Katherine Grandstrand, Forum News Service, Published October 01 2013
Dickinson fires city engineer, plans to contract with firmDICKINSON, N.D. - A mere six months after starting the position, William Watson was terminated as the Dickinson city engineer on Friday.
“We parted ways,” Dickinson city administrator Shawn Kessel said. “Mr. Watson was a very hard worker — put in a lot of hours for us. But we decided to go our separate ways.”
Watson was doing a good job and was committed to the position, Kessel said.
“It was more about customer service than anything else,” Kessel said.
The last public meeting Watson attended was the Sept. 3 City Commission meeting. He was absent from the Sept. 16 City Commission meeting and the Sept. 18 Planning and Zoning Commission meeting.
City staff were instructed not to comment on the termination, Community Development Director Ed Courton said. He had come back from vacation to find the city without an engineer.
Watson was terminated from his position as the Alamogordo, N.M. public works director in April 2012.
“We obviously knew about that,” Kessel said. “We also knew there was more to that story — there’s always at least two sides.”
The city researched the issue and felt good about hiring Watson last winter, Kessel said.
“We’re working on a contingency plan to provide for engineering services in the interim here,” City Attorney Matt Kolling said.
The city has been looking for an assistant city engineer since Nathan Peck resigned and had a hard time filling that position, Kessel said.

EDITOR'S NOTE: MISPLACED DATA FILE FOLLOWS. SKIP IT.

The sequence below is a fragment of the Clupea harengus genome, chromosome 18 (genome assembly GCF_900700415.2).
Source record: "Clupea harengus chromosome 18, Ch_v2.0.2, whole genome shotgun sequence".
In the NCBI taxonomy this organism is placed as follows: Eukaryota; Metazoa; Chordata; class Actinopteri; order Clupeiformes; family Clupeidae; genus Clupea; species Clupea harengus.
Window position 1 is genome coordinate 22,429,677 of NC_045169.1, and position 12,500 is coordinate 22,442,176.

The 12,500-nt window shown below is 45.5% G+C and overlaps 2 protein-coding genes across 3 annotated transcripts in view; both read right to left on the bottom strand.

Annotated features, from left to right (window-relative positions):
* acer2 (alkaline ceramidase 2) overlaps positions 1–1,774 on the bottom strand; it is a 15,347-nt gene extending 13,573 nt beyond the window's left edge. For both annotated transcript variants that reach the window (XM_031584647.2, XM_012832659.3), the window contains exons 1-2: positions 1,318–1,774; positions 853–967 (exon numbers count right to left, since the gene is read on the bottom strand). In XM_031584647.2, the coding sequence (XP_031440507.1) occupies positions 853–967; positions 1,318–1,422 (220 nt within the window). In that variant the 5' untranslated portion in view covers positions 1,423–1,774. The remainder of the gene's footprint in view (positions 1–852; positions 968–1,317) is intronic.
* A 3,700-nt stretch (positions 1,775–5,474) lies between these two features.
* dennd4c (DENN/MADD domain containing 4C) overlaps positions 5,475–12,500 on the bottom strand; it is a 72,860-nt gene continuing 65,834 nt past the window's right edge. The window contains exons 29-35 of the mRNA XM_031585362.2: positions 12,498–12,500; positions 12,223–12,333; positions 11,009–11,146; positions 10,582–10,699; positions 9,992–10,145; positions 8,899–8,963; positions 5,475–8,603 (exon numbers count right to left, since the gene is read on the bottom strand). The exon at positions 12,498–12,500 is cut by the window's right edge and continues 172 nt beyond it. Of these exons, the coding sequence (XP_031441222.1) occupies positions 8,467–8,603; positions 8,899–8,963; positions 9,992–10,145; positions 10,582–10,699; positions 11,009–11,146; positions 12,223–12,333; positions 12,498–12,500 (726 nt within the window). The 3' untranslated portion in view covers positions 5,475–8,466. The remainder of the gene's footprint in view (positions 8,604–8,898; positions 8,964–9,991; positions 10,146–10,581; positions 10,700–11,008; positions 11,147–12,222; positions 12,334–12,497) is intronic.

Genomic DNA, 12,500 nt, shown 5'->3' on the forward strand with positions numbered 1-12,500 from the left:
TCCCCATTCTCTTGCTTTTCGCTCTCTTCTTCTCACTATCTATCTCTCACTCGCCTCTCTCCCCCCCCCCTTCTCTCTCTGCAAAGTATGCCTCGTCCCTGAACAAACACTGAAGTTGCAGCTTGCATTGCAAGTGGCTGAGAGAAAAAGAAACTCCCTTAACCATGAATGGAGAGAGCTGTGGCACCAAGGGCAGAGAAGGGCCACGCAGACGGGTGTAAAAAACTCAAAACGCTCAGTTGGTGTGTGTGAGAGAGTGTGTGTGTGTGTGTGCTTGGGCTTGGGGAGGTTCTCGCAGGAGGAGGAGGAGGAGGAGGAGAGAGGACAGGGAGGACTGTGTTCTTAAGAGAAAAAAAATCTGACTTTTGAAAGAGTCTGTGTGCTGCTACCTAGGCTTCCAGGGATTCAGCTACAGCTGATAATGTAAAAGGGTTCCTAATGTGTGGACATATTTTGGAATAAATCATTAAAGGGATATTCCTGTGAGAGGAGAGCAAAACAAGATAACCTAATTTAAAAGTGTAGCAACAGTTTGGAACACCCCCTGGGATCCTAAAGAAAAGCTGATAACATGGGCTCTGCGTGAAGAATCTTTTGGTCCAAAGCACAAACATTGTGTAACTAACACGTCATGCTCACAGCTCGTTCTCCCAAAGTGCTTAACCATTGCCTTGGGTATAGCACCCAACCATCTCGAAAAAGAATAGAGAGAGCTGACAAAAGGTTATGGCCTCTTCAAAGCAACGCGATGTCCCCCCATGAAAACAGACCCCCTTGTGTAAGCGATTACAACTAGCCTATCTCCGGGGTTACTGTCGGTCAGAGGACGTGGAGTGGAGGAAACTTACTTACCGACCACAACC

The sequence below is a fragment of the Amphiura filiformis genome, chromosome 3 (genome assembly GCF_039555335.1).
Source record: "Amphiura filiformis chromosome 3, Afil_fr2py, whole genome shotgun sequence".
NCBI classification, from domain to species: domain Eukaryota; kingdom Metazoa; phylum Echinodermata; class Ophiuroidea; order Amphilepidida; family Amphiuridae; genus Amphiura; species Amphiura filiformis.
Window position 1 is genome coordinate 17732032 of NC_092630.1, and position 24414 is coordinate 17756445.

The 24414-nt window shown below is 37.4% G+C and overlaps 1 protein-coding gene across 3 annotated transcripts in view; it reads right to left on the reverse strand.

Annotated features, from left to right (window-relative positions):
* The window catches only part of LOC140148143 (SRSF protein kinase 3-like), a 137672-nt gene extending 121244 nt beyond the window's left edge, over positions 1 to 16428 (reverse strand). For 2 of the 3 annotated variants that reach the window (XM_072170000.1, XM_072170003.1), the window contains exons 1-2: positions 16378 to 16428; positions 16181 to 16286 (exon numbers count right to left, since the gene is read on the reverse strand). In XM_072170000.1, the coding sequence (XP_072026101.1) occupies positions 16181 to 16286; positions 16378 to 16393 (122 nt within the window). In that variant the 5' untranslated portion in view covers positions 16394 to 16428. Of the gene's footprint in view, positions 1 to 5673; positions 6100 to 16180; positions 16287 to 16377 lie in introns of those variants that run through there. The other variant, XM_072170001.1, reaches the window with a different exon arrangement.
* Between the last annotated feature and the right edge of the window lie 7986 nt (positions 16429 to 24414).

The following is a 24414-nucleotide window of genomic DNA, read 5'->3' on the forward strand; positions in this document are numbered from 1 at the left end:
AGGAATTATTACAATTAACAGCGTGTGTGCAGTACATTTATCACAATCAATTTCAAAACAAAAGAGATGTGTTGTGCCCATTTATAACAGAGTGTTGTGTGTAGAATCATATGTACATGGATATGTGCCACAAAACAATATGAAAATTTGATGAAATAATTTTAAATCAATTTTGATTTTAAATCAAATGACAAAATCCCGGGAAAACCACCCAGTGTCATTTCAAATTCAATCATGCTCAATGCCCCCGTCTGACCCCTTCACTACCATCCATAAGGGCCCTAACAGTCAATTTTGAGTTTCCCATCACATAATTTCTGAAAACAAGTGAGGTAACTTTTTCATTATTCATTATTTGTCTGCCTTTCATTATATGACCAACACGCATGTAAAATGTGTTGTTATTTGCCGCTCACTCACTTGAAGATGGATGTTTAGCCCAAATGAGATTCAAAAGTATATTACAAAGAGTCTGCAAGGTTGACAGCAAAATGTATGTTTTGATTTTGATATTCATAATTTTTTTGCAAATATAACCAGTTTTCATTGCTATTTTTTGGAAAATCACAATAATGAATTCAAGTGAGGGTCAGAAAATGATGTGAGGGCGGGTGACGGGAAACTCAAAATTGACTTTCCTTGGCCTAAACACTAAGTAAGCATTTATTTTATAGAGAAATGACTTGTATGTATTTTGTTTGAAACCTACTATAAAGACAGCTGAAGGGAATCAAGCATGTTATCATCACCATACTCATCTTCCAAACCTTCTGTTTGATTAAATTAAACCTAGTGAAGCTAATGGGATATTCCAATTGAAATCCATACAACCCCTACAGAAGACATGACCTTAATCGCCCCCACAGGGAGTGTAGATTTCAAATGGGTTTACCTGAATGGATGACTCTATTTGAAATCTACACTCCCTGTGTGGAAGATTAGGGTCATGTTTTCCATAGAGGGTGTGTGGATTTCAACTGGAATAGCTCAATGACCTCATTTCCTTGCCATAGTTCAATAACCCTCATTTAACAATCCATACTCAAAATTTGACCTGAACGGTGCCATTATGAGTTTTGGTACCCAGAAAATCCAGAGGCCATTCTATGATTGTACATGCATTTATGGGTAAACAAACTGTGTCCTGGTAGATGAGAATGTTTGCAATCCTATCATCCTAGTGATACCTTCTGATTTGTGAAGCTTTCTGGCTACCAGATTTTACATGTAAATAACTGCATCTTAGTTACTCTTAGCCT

“We’re actually going to go a different route,” Kessel said. “Hiring engineers in our environment is not easy.”
The city has decided to stop competing with the private market and hire a firm to take over as city engineer.
“Our goal is to hire one firm but have several people apply their efforts to get rid of some of the backload that we have,” Kessel said. “We’ve got a backlog of projects that we really need to get moving on. With the amount of resources that they can apply, it’s going to go very, very quickly.”
The city has been working with private engineering firms for some time to help complete certain parts of the review process, Kessel said. The new system will be an expansion of what’s already in place, though the city recognizes there could be conflicts.
“Any firm that we would hire is more than likely going to have private development work that they’re doing inside the city limits or immediately adjacent,” Kessel said.
The city will have to have a system of checks and balances in place for when a private project the firm has been working on comes up for public review so engineers don’t review the firm’s own work.
The private staff hired to replace Watson will be housed in city hall, with a lead engineer representing the department at meetings and other venues, Kessel said. The engineering department will work for the firm and the firm will work for the city.
“We were very specific that we want a person. We don’t want a revolving door,” Kessel said. “We want consistency so that our customers will receive consistency.”
They city may work for up to a year in partnership with a private firm, Kessel said.
No agreements have been finalized.
Watson does not have a number listed in Dickinson.